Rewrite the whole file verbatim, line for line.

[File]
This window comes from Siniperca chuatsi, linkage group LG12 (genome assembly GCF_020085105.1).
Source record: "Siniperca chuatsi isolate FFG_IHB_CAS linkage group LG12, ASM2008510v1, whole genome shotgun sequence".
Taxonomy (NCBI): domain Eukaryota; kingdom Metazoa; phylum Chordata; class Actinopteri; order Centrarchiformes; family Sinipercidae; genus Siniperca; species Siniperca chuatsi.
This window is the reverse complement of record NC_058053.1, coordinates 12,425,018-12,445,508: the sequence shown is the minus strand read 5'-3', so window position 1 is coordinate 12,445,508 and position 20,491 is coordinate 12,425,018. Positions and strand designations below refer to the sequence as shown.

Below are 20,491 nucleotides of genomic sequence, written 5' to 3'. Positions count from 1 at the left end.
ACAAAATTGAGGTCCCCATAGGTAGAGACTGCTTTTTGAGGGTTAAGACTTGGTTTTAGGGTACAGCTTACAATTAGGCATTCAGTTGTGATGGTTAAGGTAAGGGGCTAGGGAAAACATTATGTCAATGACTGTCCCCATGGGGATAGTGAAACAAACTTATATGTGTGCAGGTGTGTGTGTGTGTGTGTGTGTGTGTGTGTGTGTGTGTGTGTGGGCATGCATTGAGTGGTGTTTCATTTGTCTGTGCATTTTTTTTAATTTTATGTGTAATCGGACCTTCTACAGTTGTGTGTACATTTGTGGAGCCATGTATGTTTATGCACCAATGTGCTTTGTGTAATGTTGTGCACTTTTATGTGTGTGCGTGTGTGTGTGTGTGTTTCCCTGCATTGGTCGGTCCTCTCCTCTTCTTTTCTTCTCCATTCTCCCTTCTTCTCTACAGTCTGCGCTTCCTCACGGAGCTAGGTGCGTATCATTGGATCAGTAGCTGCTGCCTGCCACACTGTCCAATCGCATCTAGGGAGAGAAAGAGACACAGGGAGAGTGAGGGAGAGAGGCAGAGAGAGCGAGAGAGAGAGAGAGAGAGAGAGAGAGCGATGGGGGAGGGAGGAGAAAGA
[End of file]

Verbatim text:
This window comes from Siniperca chuatsi, linkage group LG12 (genome assembly GCF_020085105.1).
Source record: "Siniperca chuatsi isolate FFG_IHB_CAS linkage group LG12, ASM2008510v1, whole genome shotgun sequence".
Taxonomy (NCBI): domain Eukaryota; kingdom Metazoa; phylum Chordata; class Actinopteri; order Centrarchiformes; family Sinipercidae; genus Siniperca; species Siniperca chuatsi.
This window is the reverse complement of record NC_058053.1, coordinates 12,425,018-12,445,508: the sequence shown is the minus strand read 5'-3', so window position 1 is coordinate 12,445,508 and position 20,491 is coordinate 12,425,018. Positions and strand designations below refer to the sequence as shown.

Below are 20,491 nucleotides of genomic sequence, written 5' to 3'. Positions count from 1 at the left end.
ACAAAATTGAGGTCCCCATAGGTAGAGACTGCTTTTTGAGGGTTAAGACTTGGTTTTAGGGTACAGCTTACAATTAGGCATTCAGTTGTGATGGTTAAGGTAAGGGGCTAGGGAAAACATTATGTCAATGACTGTCCCCATGGGGATAGTGAAACAAACTTATATGTGTGCAGGTGTGTGTGTGTGTGTGTGTGTGTGTGTGTGTGTGTGTGTGTGGGCATGCATTGAGTGGTGTTTCATTTGTCTGTGCATTTTTTTTAATTTTATGTGTAATCGGACCTTCTACAGTTGTGTGTACATTTGTGGAGCCATGTATGTTTATGCACCAATGTGCTTTGTGTAATGTTGTGCACTTTTATGTGTGTGCGTGTGTGTGTGTGTGTTTCCCTGCATTGGTCGGTCCTCTCCTCTTCTTTTCTTCTCCATTCTCCCTTCTTCTCTACAGTCTGCGCTTCCTCACGGAGCTAGGTGCGTATCATTGGATCAGTAGCTGCTGCCTGCCACACTGTCCAATCGCATCTAGGGAGAGAAAGAGACACAGGGAGAGTGAGGGAGAGAGGCAGAGAGAGCGAGAGAGAGAGAGAGAGAGAGAGAGAGCGATGGGGGAGGGAGGAGAAAGA